Online voting has officially begun for those wanting to get involved and help the Los Angeles County Metropolitan Transportation Authority, aka LA Metro, come up with a new name for the West Santa Ana Branch Transit Corridor project.
Earlier this year, Metro officials announced that the project was in desperate need of a new name to clear up confusion about the project’s intended purpose and planned route.
Despite its name, the planned transit expansion project stops short of Orange County and comes nowhere near Santa Ana. Instead the 14.5-mile segment connects Artesia to downtown Los Angeles with nine stops in the Gateway Cities along the way.
Confusion over the name led to frustration among some Metro board members who believed their project missed out on state and federal grant funds due to its unintended association with an Orange County Transportation Authority project that will actually service Santa Ana.
This frustration and general confusion over the project led to LA Metro asking for the public to suggest new names for the project, in hopes of differentiating it from other transit projects in the area.
On Wednesday, a list of 12 finalists were released and voting began to decide what the project’s future name will be. For those hoping Trainy McTrainface would make the list, you’re out of luck.
Each name carries a different meaning and purpose. Some reflect the vibrant history of the area, while others honor the traditions and culture of the people who call the region home and the people who previously inhabited it. And other name options are direct, concise, leaving no doubt as to what the project will be and who it will service.
Los Angeles County Supervisor Janice Hahn serves as Vice Chair of the LA Metro board and her supervisorial district encompasses the area where the proposed line will be laid.
She urged residents in her district to suggest a new name and make their voices heard to ensure the project reflects the community and people who will be using it.
“This rail line is going to make a huge difference in the lives of residents from Artesia all the way to Huntington Park, but few people know about it because the name is so terrible,” Hahn said in a news release. “So, we’re picking a new name that people can get behind and connect with.”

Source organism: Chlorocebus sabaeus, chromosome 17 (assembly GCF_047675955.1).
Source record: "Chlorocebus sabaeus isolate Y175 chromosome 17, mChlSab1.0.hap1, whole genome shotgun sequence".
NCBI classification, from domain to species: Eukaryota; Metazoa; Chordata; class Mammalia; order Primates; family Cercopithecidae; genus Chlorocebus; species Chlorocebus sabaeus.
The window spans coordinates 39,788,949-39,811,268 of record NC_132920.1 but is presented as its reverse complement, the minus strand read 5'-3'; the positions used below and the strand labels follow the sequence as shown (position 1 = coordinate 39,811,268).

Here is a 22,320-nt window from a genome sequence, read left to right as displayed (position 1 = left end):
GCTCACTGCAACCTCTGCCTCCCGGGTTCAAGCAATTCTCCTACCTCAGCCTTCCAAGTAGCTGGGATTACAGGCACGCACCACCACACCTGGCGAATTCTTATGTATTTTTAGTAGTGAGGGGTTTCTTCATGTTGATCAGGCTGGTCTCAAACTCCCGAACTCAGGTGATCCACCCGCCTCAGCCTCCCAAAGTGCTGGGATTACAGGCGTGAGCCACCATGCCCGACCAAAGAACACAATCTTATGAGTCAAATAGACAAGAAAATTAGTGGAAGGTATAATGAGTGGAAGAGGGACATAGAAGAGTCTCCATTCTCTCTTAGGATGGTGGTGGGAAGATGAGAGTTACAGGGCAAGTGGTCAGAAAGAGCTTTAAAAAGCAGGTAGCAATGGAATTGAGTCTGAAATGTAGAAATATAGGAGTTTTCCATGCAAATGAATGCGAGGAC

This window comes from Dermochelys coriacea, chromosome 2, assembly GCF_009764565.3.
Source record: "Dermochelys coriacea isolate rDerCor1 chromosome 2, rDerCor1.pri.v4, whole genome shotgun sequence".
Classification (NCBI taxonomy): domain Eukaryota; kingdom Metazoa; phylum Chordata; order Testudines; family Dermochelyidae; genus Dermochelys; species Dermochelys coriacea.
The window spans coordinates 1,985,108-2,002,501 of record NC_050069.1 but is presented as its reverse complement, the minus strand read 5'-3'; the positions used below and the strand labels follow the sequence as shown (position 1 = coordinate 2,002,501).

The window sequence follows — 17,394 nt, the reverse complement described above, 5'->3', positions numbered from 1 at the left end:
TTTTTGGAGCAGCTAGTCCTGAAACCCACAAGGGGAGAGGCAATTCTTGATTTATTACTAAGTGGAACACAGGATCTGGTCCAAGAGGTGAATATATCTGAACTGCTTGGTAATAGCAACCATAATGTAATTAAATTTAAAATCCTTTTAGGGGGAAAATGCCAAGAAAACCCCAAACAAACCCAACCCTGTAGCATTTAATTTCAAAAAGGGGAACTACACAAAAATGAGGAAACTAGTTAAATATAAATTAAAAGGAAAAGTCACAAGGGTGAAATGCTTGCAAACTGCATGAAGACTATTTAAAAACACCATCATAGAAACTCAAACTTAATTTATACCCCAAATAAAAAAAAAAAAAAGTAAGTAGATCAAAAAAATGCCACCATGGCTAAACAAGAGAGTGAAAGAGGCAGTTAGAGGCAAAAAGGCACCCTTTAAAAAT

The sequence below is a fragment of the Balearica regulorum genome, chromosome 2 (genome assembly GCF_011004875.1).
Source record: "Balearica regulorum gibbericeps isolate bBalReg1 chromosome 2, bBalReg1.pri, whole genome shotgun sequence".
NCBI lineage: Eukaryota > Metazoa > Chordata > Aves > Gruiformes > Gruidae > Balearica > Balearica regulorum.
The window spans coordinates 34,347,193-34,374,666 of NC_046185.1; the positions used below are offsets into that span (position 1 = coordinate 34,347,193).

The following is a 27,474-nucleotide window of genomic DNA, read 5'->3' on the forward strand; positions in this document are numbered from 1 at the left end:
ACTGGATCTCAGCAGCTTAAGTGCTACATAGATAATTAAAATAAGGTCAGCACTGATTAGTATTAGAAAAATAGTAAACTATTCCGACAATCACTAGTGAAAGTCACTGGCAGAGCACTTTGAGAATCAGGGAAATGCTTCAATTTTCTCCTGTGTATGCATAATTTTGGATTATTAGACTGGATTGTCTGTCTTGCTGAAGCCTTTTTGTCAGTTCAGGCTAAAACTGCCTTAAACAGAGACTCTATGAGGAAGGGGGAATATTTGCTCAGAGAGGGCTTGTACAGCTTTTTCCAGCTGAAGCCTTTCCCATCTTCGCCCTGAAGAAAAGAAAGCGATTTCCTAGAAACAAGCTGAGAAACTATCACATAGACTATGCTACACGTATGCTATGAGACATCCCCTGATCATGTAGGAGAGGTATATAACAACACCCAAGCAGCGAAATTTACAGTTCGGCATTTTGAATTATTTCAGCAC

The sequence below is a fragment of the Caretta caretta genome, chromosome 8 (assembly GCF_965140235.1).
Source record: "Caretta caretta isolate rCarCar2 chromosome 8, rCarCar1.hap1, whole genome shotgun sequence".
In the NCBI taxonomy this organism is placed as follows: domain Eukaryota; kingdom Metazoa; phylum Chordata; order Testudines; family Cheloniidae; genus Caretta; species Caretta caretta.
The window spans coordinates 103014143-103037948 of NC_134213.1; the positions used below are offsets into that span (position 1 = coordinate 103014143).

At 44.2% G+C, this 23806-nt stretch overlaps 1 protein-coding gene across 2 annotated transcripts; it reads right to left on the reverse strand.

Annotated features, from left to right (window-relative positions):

More than 1,200 name suggestions were submitted and a panel of judges whittled that number down to the final 12, with summaries provided by officials.
Calafia: the mythical queen after which California—first thought to be the “Island of California”—is named.
Esperanza: “Hope” in Spanish. This project represents the aspirations of 1.4 million residents for improved mobility, better opportunities, and an enhanced quality of life.
Gateway Cities: This line will serve most of the Gateway Cities, making these communities more accessible to the rest of LA County and helping unify a regional identity.
Los Angeles Gateway: The Gateway Cities region will finally have a direct transit connection to the heart of Los Angeles.
Los Rios: This line will run along and cross our major rivers, including the San Gabriel River, the Los Angeles River and its Rio Hondo tributary.
Pioneer: Pioneer Blvd. runs through the heart of Artesia, the line’s terminus. This project also represents a new frontier for the communities it will serve.
Pórtico: A portico is a door, a gateway to something new. This line will offer the Gateway Cities a portal to a brighter future.
Ruta Segura: “Safe Route” in Spanish. This project will give many new public transit users the confidence to travel on the Metro system.
Southeast: This line will serve not only Southeast Los Angeles but also most of Southeast Los Angeles County. Check the compass at Union Station; this line goes due Southeast.
Southeast Gateway: The communities of SELA and the Southeast LA County region—also known as the Gateway Cities—will have a gateway to DTLA.
The Heartland Connection: This line will provide a connection to the heart of the Metro system for the millions of residents of the Southeast Los Angeles County communities.
Tongva: The Tongva—whose name means “People of the Earth”—are the original inhabitants of the land that today is Southeast Los Angeles County.
Hahn said 44% of the residents along the line are at or below the poverty line and as much as 18% don’t own a car. She said that state and federal grant funding is being intentionally directed to projects that improve equity in the community, adding that this project checks those boxes.
The online vote is underway now and closes for good on Dec. 17. Voters can select their top three choices ranked in order of preference.
The winner will be announced in January, officials said.
To cast your vote, click here.